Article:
Before taking a look at industrial production, let’s take a look at how uneven the jobs recovery has been.
The New York Times reports A Jobs Recovery Is Happening Faster for Some Countries Than Others
THE financial crisis and the severe recession that followed destroyed jobs in every industrialized country. While many countries have started to recover, in only one major one, Germany, has unemployment declined to a level lower than it was in September 2008.
When the downturn began, Germany had about 25 percent of the population in the euro zone and a similar share of the unemployed workers. Its population share is about the same now, but it has only 17 percent of the unemployed.
If the euro zone were a fiscal union rather than just a monetary one, there would have been automatic subsidies through unemployment benefits and other programs for the weaker areas. If there were easy labor mobility in the zone, more workers would have moved to Germany. If there were separate currencies, the German mark would have appreciated against the other European currencies.
As it is, none of that happened. Many Germans resent the need to bail out other countries, and many people in those countries resent being forced to cut wages and payrolls in the name of restoring competitiveness.
Unemployment Rate Comparison
Spain, Ireland, Greece, Portugal Continue Decline
European Production Slips
The charts above show what has transpired. However, the pertinent question, as always is “What’s Next?”
For some clues about Europe, please consider German Bonds Rise as European Production Slips, Limiting Rate Speculation
May 12, 2011 10:27 AM CT
German bunds rose, pushing the 10- year yield toward a two-month low, as a report showed European industrial production unexpectedly fell in March, strengthening the case for interest rates to be kept on hold.
Production in the euro area slipped 0.2 percent in March from February, when it grew 0.6 percent, the European Union’s statistics office in Luxembourg said today. The median prediction of 25 economists surveyed by Bloomberg was for a 0.3 percent gain.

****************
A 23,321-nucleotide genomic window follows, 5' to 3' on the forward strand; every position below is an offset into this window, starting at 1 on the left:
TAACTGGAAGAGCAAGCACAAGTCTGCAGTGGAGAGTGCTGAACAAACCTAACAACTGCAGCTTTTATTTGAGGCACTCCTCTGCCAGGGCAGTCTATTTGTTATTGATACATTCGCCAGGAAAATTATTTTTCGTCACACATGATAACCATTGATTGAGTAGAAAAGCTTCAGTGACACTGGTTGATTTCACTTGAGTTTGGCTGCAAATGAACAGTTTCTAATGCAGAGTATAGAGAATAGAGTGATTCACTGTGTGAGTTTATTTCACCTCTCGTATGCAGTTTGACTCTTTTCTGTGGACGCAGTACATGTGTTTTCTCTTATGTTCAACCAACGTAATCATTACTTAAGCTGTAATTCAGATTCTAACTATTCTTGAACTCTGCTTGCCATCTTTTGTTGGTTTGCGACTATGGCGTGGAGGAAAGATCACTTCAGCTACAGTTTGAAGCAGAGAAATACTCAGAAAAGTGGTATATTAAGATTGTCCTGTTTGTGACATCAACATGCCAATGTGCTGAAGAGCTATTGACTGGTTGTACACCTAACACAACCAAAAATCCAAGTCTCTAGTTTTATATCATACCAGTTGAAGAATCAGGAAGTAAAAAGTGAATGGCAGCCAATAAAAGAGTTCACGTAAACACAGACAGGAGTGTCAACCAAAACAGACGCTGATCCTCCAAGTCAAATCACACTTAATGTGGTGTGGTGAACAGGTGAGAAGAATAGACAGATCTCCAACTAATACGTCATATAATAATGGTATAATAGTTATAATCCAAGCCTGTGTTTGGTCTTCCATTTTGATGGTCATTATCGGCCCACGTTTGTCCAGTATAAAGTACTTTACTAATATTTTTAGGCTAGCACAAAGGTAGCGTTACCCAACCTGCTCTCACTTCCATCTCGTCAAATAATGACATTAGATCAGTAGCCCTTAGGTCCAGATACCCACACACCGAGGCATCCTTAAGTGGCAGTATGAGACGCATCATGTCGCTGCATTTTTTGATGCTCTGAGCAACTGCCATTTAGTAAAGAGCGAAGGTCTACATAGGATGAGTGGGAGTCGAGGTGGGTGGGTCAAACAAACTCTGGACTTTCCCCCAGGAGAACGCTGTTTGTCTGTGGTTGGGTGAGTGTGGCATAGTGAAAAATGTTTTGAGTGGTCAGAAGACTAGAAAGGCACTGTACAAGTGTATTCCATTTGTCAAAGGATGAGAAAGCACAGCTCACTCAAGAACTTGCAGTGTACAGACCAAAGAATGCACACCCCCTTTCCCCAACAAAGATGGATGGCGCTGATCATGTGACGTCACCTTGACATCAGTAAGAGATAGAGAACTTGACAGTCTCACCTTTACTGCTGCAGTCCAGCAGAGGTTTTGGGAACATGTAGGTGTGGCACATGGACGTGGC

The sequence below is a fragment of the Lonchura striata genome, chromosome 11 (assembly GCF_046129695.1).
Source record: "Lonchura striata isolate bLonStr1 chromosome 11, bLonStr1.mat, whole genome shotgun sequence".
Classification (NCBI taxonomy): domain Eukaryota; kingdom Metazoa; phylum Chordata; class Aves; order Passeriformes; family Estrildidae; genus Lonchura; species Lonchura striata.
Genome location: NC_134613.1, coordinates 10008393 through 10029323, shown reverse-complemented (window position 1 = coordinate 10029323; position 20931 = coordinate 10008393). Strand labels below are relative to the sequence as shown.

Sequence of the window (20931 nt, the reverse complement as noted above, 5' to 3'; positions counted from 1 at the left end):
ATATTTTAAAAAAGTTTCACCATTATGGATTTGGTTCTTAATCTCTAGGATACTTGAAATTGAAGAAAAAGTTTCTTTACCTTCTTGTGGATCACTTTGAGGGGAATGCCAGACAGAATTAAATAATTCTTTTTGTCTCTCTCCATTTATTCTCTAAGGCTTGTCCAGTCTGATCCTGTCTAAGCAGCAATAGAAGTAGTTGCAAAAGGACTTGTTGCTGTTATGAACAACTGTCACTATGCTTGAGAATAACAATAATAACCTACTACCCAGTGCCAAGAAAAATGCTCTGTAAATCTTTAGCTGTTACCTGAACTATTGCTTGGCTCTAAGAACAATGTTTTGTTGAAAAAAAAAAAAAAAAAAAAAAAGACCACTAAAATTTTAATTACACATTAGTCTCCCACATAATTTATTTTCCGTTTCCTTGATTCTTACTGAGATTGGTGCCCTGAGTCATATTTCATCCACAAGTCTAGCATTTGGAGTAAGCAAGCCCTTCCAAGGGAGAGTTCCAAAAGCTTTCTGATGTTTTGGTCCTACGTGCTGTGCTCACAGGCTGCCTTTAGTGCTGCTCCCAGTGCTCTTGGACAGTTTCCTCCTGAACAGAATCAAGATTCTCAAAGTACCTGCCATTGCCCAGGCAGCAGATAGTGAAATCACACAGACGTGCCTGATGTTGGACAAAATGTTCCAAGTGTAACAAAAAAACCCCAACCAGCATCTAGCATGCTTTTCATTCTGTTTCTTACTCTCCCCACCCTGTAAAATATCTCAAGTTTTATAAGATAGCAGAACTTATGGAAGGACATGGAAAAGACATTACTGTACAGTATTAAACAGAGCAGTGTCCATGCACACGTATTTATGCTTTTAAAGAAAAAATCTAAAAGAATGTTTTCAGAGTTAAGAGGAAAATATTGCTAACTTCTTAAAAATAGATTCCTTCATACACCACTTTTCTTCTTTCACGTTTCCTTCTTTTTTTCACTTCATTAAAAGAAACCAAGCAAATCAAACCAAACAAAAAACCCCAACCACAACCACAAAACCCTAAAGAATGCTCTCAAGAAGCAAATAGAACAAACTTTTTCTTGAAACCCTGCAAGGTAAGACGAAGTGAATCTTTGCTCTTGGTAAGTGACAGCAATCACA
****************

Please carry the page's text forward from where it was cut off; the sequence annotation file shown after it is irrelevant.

Greek unions kept ferries docked at ports, grounded flights and shut hospitals and schools yesterday in protests against Prime Minister George Papandreou’s plans to sell state assets and usher in more spending cuts. The country’s unemployment rate rose to 15.9 percent in February, from 15.1 percent the previous month, Athens-based Hellenic Statistical Authority said.
Greece is likely to restructure its debt in the first half of next year, Barclays Capital strategists including Piero Ghezzi, head of global economics, emerging markets and currency research in London, wrote in an investor report yesterday. A restructuring is “unavoidable,” Credit Suisse Group AG analysts, including Andrew Garthwaite, wrote a research note today.
French Industrial Production Unexpectedly Declines .9 Percent
French National Bureau of Statistics (Insee) on Tuesday (May 10) released data show that the French industrial production unexpectedly fell in March.
Data show that the French rate of industrial output in March fell 0.9%, is expected to rise 0.4%
Spain Production Down 1%, Ireland Down 1%, Greece Down .6%
According to the Wall Street Journal article Industrial Output Signals Slower Euro-Zone Growth, industrial production dropped 1% in Spain, Dropped 1% in Ireland, and dropped .6% in Greece. Moreover, things do no look so good for the UK either.
Figures released Thursday by the U.K.’s Office for National Statistics showed industrial production there was weaker than expected in March due to continued maintenance on oil and gas infrastructure. However, the narrower measure for manufacturing also raised questions about the strength of economic growth.
The government hopes manufacturing will play a significant role in the U.K.’s economic recovery. The sector, which has been boosted by the pound’s depreciation since late 2007, has performed well and was the one bright spot in the economy’s surprise contraction in the fourth quarter of 2010.